Priesthood and ontological change part II

Well, it's been a really weird twenty-four hours and not being afraid of being vulnerable (how is that?!), I'll bear a little more, possibly risking exposure...

I have had several conversations about this one now, with
a) People who did not know what I was talking about, so were of little help
b) With my husband, which was interesting but much too late at night
c) With those of a more evangelical persuasion who believe there is little in the NT to indicate a sacerdotal ontological change
d) Those more sacramentally-minded who consider something profound to happen
e) A couple of college tutors: St John's and Oakhill who have been very helpful

As regards my own experiences over the last twenty-four hours, prayer has been very helpful. I have discovered through it both how generous God is (this I knew already but I have a heightened appreciation now) and that there is something of an element of denial going on within me. That whilst I want to do nothing more than serve my Lord with every ounce of my being, I am also so mindful about staying connected with the people who make up his kingdom, that I am a little frightened about being set apart for fear of any barriers this might cause. In my humility (I hope that's where it comes from), I have difficulty with the whole idea of being 'revered'.

At the same time, it has struck me over the last twenty-four hours, more forcibly than perhaps ever before, that I am 'different' and God has called me, I can't help it and it does mean I feel a certain way, live a certain way and orientate my life around God in a way that is not the case for most of the people on this planet.

It has struck me forcibly because I have been at my church's carol service with many unchurched people in attendance because they were there to see their children sing in the choir.

To some of them, no doubt, Jesus will mean everything but for many he is just a cute baby in a cute story which forms some mythical backdrop to Christmas. As I took it all in I imagined they might all love Jesus, who am I to know the orientation of their hearts...? and I watched and I listened but I heard the 'now finally, can we get out of here' and the people behind me joking about how Christmas for them was all about X factor rather than + factor and you know, let's be honest...some people really have decided not to follow Jesus. So we have a job to do as Christians!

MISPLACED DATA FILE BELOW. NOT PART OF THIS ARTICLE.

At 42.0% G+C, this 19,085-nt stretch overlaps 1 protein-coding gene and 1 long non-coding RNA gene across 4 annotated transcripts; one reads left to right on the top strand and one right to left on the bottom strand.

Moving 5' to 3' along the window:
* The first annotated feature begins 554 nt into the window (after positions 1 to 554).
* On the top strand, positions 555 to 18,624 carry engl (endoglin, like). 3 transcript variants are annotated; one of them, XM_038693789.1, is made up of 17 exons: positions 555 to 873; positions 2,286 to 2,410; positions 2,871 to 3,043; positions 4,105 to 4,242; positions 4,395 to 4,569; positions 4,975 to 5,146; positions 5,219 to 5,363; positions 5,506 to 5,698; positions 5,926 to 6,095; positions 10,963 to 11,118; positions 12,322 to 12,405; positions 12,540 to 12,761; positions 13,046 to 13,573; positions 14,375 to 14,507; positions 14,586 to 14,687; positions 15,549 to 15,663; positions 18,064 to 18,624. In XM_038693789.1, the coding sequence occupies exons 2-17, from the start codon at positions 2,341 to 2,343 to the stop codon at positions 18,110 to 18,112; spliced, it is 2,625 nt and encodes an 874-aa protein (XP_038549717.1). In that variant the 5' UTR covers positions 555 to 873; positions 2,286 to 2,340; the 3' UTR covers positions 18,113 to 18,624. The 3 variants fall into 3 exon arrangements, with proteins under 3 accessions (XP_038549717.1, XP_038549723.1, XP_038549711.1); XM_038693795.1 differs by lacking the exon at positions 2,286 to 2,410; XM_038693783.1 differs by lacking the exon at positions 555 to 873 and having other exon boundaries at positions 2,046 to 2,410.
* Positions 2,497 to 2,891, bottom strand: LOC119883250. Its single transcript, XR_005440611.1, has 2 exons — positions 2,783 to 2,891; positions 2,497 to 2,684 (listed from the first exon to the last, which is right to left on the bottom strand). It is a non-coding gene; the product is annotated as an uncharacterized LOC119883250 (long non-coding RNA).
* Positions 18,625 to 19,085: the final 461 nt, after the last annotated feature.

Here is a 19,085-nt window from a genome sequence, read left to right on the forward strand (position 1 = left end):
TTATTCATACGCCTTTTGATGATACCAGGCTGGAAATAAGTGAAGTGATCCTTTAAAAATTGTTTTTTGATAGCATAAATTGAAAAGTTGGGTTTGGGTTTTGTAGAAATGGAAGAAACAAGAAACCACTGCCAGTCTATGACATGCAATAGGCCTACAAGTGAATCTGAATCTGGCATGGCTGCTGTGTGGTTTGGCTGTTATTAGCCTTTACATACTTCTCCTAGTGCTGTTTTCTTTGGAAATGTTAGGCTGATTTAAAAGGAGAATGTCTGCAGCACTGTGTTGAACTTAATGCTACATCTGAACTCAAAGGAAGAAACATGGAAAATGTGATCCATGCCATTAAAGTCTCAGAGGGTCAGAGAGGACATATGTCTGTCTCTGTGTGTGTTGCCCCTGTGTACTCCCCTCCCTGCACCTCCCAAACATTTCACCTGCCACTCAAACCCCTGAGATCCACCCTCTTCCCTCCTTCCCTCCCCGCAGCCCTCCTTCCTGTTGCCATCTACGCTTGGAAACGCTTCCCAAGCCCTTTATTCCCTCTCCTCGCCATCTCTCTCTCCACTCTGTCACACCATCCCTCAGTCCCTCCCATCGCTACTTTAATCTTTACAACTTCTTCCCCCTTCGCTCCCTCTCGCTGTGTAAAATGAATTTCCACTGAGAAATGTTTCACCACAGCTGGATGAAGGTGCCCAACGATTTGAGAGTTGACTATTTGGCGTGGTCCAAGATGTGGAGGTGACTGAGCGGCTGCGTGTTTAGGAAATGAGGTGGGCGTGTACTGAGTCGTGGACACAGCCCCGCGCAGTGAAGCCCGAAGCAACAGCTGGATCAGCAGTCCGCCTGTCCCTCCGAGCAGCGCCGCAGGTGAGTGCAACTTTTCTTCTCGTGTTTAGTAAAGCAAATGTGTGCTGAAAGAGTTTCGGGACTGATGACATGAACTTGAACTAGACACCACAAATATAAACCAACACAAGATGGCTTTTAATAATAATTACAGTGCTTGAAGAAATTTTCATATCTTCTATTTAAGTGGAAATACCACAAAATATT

However much we want God to be everyone's experience on this planet (and indeed our wanting this to be the case so passionately is a part of the call), most people on this planet do not crave his presence in the very pit of their being most of the time, speak to him in a language that is not their own and mind not at all the idea of their own death - this is just not 'normal', whatever 'normal' means.

...so I am 'different.'

And so my baptism, confirmation and future ordination (God willing!) are the visible rites performed to testify to my ontological change. I am a child of the Kingdom.

As to whether there is some heightened change at ordination, I am not thoroughly convinced but on balance, I have decided to put this theological tangle into the same bag as the one about 'second blessing'. Theologically, 'second blessing' is problematic, even though I can point to the precise occasion of my being consciously first filled with the Spirit in a manifest way, in a way about which I was quite unaware when I was two years' old and Christened.

St Paul, however, explains how we are continually filled with the Spirit and I understand this to be the case from experience too. Being filled with the Spirit is also something which might not be manifest and experiential for everyone for Paul explains how the Gentiles and the converting Jews were filled with the Spirit the second they turned to believe (Ephesians 1). He does not mention whether there were any physical manifestations on those occasions, although the New Testament portrays it as very experiential elsewhere (Paul himself, Cornelius, Pentecost etc). Paul is more interested in the visible fruits of the Spirit which testify to the indwelling of the Spirit and what these fruits look like as they influence life in the home and in the world and in the ekklesia.